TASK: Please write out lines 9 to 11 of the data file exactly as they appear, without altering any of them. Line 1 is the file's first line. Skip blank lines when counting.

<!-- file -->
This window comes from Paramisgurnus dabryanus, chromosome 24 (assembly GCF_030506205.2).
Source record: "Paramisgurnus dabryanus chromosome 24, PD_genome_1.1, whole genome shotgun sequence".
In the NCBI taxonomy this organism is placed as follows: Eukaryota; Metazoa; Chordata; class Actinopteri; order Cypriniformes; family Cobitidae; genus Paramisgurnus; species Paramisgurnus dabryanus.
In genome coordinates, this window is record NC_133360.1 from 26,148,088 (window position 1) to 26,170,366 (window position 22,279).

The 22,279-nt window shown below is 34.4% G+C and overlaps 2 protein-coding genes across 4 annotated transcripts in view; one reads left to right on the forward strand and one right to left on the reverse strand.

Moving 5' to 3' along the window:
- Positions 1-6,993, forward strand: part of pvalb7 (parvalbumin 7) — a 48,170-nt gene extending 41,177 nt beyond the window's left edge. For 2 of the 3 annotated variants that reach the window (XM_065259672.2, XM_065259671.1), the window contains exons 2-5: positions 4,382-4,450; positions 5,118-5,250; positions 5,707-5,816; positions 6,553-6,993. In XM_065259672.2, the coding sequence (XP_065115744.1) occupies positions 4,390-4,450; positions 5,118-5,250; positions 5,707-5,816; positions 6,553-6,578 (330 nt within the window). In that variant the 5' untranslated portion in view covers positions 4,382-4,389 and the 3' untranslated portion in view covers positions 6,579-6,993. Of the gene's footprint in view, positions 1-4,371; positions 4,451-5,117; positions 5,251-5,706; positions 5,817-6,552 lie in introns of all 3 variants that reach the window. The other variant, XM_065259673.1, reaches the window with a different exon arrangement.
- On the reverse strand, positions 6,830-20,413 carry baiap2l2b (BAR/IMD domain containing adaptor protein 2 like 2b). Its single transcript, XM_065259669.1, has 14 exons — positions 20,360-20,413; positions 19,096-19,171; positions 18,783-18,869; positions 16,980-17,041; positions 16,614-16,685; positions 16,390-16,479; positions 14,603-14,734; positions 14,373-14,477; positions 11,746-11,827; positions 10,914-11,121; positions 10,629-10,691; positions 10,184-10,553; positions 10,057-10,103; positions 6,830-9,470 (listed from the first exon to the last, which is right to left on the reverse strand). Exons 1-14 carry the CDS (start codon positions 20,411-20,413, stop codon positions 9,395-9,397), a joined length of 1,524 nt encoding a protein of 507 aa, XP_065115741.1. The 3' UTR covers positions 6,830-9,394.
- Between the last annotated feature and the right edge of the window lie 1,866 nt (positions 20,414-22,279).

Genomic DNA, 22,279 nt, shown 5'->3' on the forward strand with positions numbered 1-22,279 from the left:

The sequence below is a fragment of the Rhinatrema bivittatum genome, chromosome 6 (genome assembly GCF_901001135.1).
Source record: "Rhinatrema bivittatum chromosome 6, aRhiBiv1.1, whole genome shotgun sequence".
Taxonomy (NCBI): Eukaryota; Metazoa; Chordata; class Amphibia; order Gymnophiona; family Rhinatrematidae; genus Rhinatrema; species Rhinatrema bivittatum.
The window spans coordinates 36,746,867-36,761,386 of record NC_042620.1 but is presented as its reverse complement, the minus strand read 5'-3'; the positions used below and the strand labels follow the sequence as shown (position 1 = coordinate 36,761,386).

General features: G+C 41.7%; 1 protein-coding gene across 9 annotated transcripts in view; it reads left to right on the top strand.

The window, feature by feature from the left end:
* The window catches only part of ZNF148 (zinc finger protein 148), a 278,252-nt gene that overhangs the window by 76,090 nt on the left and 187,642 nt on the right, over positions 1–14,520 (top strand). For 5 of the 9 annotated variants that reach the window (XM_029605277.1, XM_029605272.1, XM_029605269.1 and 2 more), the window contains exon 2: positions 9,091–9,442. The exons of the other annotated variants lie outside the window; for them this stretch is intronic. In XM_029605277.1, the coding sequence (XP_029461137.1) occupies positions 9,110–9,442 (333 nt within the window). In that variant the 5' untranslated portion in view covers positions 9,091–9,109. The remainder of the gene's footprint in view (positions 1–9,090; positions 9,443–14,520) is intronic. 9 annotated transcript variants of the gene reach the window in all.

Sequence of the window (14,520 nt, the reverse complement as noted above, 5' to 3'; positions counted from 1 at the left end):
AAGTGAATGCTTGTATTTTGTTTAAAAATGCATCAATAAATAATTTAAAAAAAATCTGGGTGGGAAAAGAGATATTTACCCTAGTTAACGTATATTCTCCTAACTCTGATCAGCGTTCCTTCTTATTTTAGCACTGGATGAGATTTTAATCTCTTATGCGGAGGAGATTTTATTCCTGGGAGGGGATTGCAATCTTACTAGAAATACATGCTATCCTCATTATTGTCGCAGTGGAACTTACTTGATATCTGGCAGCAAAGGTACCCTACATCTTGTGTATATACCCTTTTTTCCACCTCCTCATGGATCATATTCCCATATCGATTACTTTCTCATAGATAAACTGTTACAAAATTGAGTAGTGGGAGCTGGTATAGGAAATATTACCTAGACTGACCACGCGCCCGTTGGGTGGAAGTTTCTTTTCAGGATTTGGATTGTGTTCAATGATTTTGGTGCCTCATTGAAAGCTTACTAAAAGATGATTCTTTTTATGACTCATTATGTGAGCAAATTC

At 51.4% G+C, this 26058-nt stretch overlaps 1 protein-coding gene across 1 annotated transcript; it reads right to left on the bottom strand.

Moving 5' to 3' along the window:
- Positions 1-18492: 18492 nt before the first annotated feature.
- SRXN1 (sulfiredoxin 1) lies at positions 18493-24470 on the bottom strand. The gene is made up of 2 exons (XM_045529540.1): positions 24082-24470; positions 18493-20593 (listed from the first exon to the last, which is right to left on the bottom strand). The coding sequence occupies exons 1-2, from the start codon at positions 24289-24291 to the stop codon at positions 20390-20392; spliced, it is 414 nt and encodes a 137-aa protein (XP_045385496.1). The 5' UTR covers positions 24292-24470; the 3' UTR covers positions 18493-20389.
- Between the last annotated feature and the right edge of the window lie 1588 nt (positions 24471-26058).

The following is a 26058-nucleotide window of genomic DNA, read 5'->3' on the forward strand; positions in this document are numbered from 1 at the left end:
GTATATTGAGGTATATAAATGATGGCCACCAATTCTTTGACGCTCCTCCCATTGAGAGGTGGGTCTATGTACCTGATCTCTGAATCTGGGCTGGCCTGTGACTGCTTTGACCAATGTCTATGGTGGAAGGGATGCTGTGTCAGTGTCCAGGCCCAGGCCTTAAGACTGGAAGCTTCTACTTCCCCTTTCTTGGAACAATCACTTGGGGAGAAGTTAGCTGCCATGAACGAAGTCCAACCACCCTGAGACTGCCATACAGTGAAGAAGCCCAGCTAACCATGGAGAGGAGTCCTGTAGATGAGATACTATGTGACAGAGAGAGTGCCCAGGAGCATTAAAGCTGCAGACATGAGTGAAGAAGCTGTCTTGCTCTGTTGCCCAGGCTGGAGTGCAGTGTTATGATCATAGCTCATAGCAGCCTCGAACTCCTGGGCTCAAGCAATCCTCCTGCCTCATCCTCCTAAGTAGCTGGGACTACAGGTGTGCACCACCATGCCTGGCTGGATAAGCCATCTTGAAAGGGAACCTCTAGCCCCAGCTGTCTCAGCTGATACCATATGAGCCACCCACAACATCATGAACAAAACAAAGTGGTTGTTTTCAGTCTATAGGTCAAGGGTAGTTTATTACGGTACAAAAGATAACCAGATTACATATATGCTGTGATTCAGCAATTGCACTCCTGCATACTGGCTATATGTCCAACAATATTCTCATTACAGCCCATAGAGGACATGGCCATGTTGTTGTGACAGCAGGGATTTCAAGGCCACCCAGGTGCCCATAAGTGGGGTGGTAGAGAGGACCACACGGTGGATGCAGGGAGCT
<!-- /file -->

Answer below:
- Between the last annotated feature and the right edge of the window lie 1,866 nt (positions 20,414-22,279).

Genomic DNA, 22,279 nt, shown 5'->3' on the forward strand with positions numbered 1-22,279 from the left:

The sequence below is a fragment of the Rhinatrema bivittatum genome, chromosome 6 (genome assembly GCF_901001135.1).